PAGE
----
Knitting is a great craft to take up because you only need a few basic skills to make your first project. If you know how to cast on, knit, purl and bind off, you can create many simple projects that will give you confidence to learn and try new things. (If you don't know these basic skills, check out our article on Knitting Instructions.)
Garter Stitch Scarf
About the most basic project there is, the garter stitch scarf can be made from any kind of yarn, from chunky wools to frilly novelty yarns.
Go to the craft store or your local yarn shop and pick out a skein of yarn that's about 100 yards long, or get enough skeins to make about 100 yards of yarn. Look at the gauge icon on the yarn label (check out How to Buy Yarn for more information) and buy needles of the recommended size if you don't already have some.
Cast on as many stitches as it takes to make about six inches in width (or however wide you would like your scarf to end up). Knit every row, which makes a pattern of ridges known as garter stitch. Cast off when you are almost out of yarn, and weave in the ends.
If you're looking for a bigger project, consider a thrown stitched in stockinette stitch, or knit one row, purl one row. Use worsted weight or bulkier yarn, so the throw will be warm.
Again, what yarn you choose will determine what size needles you need to use, and the size of throw you're trying to make will determine how much yarn you need to buy, but you'll probably want at least 1,000 yards.
Cast on 150 stitches and knit one row, purl one row for pattern. When you come close to the end of a ball of yarn, tie the next thread on tightly, leaving a couple of inches' tail on each thread. Cast off when you have about three times the length of the row left in yarn. Cast off and weave in the loose ends from where you switched balls.
Stockinette stitch makes a fabric that has little Vs on one side and ridges on the other, so it's a different look on each side even though its made from the same yarn.
Other Basic Stitches
Scarves and throws are the easiest projects for new knitters because they are flat and don't require any shaping. And with the variety of patterns you can make just from knit and purl stitches, it will take a long time for you to get bored. Here's a quick rundown of some of those patterns:
- Moss stitch: work on even number of stitches, row 1 and 2, knit one, purl one across; row 3 and 4, purl one, knit one across.
- Seed stitch: work on even number of stitches, row 1, knit one, purl one; row 2, purl one, knit one.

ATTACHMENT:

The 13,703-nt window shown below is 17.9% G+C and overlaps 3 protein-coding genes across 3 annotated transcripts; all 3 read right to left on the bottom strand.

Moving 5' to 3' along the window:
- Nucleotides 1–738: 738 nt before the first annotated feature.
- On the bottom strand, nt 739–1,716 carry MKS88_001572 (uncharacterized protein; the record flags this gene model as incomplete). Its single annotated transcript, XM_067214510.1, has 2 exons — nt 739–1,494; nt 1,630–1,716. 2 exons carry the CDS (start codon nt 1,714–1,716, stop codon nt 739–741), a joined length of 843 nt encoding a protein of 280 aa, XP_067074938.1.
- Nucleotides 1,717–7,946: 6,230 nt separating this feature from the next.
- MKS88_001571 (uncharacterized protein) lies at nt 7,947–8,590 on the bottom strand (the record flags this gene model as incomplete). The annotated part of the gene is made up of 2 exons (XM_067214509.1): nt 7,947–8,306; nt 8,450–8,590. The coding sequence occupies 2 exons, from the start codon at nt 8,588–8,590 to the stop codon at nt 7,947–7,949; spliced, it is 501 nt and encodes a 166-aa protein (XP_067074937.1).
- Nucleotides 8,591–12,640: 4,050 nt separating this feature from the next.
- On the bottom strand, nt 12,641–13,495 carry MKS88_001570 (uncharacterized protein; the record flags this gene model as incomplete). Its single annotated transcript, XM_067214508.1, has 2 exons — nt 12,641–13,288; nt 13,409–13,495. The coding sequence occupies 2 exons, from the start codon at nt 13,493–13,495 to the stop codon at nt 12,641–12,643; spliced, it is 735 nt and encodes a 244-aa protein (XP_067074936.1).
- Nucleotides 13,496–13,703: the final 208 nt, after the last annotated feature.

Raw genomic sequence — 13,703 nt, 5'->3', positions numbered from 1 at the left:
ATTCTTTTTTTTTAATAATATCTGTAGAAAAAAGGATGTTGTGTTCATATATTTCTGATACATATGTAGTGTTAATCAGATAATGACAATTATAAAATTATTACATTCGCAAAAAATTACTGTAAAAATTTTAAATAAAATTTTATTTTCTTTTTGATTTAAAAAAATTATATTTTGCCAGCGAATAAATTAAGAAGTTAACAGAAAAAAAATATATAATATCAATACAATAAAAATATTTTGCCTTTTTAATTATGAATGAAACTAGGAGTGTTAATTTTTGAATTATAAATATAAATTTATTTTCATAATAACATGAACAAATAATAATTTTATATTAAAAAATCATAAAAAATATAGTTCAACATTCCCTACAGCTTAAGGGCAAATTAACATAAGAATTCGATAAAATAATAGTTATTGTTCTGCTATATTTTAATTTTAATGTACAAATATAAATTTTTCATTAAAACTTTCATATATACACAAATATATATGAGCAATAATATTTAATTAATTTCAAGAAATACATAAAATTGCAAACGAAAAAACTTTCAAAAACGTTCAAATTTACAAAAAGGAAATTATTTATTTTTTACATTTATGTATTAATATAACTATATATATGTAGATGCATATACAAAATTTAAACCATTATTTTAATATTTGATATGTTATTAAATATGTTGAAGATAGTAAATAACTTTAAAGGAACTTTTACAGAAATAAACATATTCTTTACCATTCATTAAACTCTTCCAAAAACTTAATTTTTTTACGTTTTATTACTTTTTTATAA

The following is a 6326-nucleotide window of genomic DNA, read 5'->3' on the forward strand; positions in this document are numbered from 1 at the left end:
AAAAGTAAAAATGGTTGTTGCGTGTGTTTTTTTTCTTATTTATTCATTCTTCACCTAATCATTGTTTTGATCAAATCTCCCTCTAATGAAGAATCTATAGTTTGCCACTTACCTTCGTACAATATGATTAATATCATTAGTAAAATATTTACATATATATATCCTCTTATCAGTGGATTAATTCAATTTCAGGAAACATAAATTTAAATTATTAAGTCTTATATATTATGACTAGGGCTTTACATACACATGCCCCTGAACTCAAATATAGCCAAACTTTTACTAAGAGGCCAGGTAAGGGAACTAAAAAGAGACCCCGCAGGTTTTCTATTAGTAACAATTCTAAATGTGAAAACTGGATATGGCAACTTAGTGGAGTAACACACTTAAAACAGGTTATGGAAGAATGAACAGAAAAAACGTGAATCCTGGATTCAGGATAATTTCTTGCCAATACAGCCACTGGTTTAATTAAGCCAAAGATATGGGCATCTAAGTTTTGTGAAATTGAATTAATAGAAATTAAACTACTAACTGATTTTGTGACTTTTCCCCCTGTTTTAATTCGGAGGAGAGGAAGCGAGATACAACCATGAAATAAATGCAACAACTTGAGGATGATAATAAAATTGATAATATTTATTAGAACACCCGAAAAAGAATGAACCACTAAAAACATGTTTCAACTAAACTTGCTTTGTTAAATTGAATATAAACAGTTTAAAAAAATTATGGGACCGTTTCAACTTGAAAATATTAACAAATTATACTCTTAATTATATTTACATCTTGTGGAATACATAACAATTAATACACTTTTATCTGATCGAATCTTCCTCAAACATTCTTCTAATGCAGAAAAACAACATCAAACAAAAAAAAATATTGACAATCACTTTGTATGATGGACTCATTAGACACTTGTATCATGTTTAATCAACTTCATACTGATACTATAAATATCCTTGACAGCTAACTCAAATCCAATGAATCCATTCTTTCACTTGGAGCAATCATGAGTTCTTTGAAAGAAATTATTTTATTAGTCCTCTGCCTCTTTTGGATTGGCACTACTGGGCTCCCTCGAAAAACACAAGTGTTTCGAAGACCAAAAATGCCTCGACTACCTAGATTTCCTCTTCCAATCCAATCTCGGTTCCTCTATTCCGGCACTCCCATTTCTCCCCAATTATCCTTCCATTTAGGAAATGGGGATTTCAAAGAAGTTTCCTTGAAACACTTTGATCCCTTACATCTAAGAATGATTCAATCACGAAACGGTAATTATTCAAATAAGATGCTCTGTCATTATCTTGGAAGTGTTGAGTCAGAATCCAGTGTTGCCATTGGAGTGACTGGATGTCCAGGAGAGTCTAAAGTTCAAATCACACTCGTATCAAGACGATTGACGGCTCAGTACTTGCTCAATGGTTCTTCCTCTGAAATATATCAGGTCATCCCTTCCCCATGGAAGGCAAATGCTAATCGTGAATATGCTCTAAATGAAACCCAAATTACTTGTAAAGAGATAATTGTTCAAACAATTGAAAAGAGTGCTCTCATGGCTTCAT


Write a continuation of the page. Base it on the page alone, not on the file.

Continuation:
- Rice stitch: even number of stitches, row 1, knit one, purl one; row 2, knit across.
- Twin rib: multiples of six stitches, row 1, knit three, purl three; row 2, knit one, purl one.
- Basic rib: even number of stitches, row 1, knit one, purl one; row 2, purl one, knit one.
- Double rib: multiples of four, row 1, knit two, purl two; row 2, purl two, knit two.
Working with Color
If you want to jazz up your knitting in another basic way, you can change colors in your pattern as you work it up. For example, you can make a basic garter or stockinette stitch scarf with stripes.Consider a half-and-half scarf, where you knit half the length in one color and half in another color. You can also knit scarves horizontally instead of vertically, so when the scarf is finished you could fold it in half lengthwise and essentially have two different scarves.
Or you can alternate colors in stripes of four or five inches (larger if you're making an afghan or throw). To change colors, work to the end of a row and cut the original thread, leaving a couple of inches of tail. Tie on the new color and continue with the pattern.
If you find that the places where you changed colors are making ugly knots on the side of your piece, don't tie the tails together. Or tie loosely and then untie and weave in the ends when you are done with the piece.
More Tips for Beginners
Don't be afraid to experiment with patterns, colors and different kinds of yarn. Don't think that you have to follow a pattern or use the kind of yarn that a pattern calls for. There's a measure of heart and experimentation involved in making your own knitted items in your own way.
And the best way to learn what you like and how to knit in a way that expresses who you are is to try new things and not be afraid of doing something that you don't like. It's just yarn. You can always rip it out and try something different.